The First Exoplanet Known to Contain Helium Is a Truly Alien World

Artist’s conception of exoplanet WASP-107b as it passes in front of its host star. The Jupiter-sized world features a distinctly comet-like tail.
Artist’s conception of exoplanet WASP-107b as it passes in front of its host star. The Jupiter-sized world features a distinctly comet-like tail.
Image: ESA/Hubble, NASA, and M. Kornmesser

In addition to filling balloons at birthday parties, helium can be found scattered throughout the cosmos. To date, however, scientists have struggled to detect the ubiquitous element on distant worlds, even though the gas is certain to be there. But that’s now changed, thanks to the discovery of helium on a Jupiter-sized world located 200 light-years from Earth—but that’s only part of the story.

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“Helium is the second-most common element in the universe after hydrogen. It is also one of the main constituents of the planets Jupiter and Saturn in our Solar System,” Jessica Spake, the astronomer who made the discovery, said in a statement. “However, up until now helium had not been detected on exoplanets—despite searches for it.”

But now, using Wide Field Camera 3 on NASA’s Hubble Space Telescope, Spake’s team managed to detect this strangely elusive substance, marking the first time that helium has been detected on a planet outside of our Solar System. The key to the finding was the use of infrared spectra to study the exoplanet’s atmosphere, whereas previous attempts used ultraviolet and optical wavelengths. This study now shows that the composition of exoplanetary atmospheres can indeed be studied at longer wavelengths. The details of this discovery were published yesterday in Nature.

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The planet is called WASP-107b, and it’s in orbit around a small, orange star. It’s roughly the same size as Jupiter, but it’s exceptionally light, featuring a mere 12 percent of Jupiter’s mass. So in addition to hosting detectable amounts of helium, it’s now the least dense planet known to astronomers.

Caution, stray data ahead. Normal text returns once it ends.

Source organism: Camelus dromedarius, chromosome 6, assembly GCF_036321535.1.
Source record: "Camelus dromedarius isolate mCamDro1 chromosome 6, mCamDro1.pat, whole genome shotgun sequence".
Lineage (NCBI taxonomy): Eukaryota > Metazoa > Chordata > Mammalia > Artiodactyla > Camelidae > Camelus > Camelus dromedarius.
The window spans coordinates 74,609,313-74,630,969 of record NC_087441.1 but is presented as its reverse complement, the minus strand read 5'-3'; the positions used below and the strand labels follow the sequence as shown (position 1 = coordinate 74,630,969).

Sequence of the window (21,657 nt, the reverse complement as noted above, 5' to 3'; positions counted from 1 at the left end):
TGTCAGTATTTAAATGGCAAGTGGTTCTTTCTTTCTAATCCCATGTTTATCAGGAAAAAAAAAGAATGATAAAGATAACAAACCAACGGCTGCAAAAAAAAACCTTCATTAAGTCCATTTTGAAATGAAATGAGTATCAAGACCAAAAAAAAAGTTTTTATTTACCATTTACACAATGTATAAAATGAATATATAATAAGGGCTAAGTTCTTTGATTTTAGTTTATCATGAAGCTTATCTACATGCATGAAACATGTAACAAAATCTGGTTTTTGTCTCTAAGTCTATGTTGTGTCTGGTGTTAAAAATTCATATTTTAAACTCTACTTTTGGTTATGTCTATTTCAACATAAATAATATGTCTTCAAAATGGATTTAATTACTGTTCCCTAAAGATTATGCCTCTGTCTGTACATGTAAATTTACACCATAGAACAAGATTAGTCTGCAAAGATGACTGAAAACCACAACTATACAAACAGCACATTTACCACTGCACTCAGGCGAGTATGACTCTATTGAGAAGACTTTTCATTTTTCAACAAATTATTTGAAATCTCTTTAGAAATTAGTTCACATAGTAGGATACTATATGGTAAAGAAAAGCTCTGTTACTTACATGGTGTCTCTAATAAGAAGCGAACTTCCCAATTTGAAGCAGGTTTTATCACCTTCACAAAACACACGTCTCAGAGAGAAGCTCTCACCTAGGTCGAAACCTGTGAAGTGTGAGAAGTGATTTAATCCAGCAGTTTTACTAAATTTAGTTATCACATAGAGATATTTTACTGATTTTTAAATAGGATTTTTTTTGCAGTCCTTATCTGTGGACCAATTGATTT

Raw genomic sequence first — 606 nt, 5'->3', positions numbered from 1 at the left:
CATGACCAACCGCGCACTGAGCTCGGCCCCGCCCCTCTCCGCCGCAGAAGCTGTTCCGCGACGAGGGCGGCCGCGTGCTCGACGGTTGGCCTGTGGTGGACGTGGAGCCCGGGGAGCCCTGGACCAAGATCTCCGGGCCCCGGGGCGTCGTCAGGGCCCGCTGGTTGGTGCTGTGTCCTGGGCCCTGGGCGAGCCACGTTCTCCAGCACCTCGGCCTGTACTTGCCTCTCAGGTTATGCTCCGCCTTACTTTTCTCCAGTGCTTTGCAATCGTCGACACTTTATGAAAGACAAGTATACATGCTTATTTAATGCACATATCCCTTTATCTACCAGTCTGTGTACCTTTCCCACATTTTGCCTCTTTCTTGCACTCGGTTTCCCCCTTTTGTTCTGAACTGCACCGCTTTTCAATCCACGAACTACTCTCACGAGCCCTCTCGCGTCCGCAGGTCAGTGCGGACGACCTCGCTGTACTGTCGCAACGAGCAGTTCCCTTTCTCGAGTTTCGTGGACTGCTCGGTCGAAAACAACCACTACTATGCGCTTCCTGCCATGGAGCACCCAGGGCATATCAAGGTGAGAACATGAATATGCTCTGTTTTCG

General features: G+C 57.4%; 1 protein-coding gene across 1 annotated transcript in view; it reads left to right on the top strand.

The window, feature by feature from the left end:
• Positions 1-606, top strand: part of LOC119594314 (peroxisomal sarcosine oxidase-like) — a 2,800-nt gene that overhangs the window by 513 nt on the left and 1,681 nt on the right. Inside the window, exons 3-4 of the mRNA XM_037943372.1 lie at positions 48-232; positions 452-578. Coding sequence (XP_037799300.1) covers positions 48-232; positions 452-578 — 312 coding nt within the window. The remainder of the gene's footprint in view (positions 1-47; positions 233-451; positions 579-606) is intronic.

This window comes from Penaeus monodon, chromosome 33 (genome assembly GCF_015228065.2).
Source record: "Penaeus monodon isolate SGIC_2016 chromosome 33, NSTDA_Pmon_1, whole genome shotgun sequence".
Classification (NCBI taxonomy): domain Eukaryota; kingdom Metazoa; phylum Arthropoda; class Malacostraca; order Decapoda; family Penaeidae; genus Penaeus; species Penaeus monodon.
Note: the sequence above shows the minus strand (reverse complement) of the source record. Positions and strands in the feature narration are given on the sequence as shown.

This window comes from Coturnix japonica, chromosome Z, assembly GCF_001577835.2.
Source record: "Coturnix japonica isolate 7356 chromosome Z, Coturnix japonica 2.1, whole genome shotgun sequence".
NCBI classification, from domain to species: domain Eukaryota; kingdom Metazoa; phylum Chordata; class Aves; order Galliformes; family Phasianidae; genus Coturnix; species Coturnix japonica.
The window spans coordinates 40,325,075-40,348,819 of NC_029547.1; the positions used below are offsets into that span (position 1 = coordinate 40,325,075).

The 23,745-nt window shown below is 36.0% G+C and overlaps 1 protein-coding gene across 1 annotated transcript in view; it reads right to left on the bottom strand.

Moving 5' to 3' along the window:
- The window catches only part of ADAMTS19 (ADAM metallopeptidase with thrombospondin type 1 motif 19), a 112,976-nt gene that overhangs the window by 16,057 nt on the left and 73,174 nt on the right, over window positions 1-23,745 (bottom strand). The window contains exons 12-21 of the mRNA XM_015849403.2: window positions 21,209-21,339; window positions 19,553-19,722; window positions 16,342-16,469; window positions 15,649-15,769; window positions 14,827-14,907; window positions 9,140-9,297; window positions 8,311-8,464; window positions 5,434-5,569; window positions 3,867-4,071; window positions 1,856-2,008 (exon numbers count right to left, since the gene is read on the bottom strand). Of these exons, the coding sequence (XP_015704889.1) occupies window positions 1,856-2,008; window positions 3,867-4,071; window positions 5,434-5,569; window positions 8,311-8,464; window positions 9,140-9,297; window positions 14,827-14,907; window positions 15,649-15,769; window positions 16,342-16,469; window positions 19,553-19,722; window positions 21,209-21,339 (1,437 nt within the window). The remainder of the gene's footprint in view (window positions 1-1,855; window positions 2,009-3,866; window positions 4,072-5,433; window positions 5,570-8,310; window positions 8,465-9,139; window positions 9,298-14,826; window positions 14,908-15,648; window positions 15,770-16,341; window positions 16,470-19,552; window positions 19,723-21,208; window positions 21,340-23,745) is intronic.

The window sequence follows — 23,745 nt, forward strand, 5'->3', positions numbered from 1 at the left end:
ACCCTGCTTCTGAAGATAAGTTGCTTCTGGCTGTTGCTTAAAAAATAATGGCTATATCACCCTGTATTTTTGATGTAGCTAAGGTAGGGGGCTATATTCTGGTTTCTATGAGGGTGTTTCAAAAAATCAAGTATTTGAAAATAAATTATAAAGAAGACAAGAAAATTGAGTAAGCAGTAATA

What’s more, WASP-107b—a so-called Hot Jupiter—takes just six days to make a complete orbit around its host star. This exoplanet is barely able to hold on to its atmosphere, which extends out into space for thousands of miles, giving the planet a distinctly comet-like tail. Spake, a PhD student at the University of Exeter in the UK, estimates that WASP-107b’s atmosphere is bleeding out into space at a rate between 0.4 and 4 percent of its atmosphere’s total mass every billion years. The extended atmosphere is caused by the planet’s extremely low gravity and the intense ultraviolet radiation pouring out from its host star.

To detect the WASP-107b’s helium, the researchers used the tried-and-true transit method, in which a planet can be studied as it passes in front of its host star. Spake’s team used Hubble’s Wide Field Camera 3 to measure the amount of near-infrared stellar light being transmitted through its decaying atmosphere. The researchers detected a specific wavelength associated with helium. They’re confident what they saw was really helium, they say, as the amount measured was five times stronger than any false signal could possibly produce.

“The strong signal from helium we measured demonstrates a new technique to study upper layers of exoplanet atmospheres in a wider range of planets,” said Spake. “Current methods, which use ultraviolet light, are limited to the closest exoplanets. We know there is helium in the Earth’s upper atmosphere and this new technique may help us to detect atmospheres around Earth-sized exoplanets—which is very difficult with current technology.”

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[Nature]

George is a senior staff reporter at Gizmodo.

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DISCUSSION

Fun fact: Helium was discovered spectroscopically in the Sun (1868) before it was discovered chemically here on Earth (1881). For a long time in the early 20th century all the Helium in the world came out of a hole in the ground in Amarillo Texas, a gas well rich in it. We refused to export any because we wanted it for our own airships.

We especially refused to sell any to Germany because they had attacked London with airships in WW-I, so Helium was considered a war material and was forbidden by the Treaty of Versailles. So Germany used Hydrogen, which is abundant and cheap, but is of course extremely flammable. The Hindenburg burned up because we had all the Helium.

NB: Hydrogen burns in air with a mostly invisible flame. The flames you see in the films of the Hindenburg crash are from the outer skin of the airship, made of fabric coated with butyrate dope and aluminum powder to protect the gas cells from solar UV radiation. Those chemicals are principle ingredients of rocket fuel, and went up like a flare when ignited by the burning hydrogen. The moral of the story is: don’t paint your airship with rocket fuel.